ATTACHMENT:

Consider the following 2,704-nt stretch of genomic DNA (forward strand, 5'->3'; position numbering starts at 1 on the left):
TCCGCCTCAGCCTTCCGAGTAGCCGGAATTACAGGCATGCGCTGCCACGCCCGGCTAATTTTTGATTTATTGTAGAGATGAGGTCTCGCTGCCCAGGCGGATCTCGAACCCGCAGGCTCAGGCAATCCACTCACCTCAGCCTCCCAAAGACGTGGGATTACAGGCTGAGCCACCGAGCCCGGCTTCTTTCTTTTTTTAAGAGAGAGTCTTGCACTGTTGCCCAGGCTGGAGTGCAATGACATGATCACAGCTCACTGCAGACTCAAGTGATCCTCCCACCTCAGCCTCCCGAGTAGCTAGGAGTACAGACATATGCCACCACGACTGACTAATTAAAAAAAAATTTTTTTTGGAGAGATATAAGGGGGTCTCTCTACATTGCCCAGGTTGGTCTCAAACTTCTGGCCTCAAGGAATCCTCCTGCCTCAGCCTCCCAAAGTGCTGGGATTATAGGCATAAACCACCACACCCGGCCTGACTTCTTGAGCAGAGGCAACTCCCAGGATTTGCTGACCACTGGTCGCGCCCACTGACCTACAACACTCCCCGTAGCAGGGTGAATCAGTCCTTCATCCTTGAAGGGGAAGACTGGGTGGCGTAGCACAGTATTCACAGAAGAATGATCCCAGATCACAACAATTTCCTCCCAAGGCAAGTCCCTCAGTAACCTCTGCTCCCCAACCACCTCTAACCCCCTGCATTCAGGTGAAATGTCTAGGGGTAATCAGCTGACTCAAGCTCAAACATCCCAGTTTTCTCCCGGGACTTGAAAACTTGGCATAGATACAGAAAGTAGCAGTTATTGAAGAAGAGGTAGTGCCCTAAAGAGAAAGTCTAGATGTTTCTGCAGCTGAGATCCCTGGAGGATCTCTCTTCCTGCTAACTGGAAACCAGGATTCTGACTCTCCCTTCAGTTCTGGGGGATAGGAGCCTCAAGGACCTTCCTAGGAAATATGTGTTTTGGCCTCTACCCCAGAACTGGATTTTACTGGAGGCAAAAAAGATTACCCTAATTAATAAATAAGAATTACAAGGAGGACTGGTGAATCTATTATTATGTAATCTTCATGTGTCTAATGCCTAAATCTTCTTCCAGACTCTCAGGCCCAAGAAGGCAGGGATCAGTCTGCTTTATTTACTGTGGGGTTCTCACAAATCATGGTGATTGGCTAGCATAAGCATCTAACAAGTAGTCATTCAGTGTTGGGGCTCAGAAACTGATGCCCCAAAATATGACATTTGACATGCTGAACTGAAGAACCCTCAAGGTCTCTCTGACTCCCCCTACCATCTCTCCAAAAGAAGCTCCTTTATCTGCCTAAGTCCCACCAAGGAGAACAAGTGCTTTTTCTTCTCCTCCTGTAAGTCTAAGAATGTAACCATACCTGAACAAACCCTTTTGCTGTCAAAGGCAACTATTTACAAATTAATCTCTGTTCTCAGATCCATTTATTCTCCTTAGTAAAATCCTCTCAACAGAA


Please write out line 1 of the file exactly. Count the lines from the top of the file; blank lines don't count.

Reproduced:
Consider the following 2,704-nt stretch of genomic DNA (forward strand, 5'->3'; position numbering starts at 1 on the left):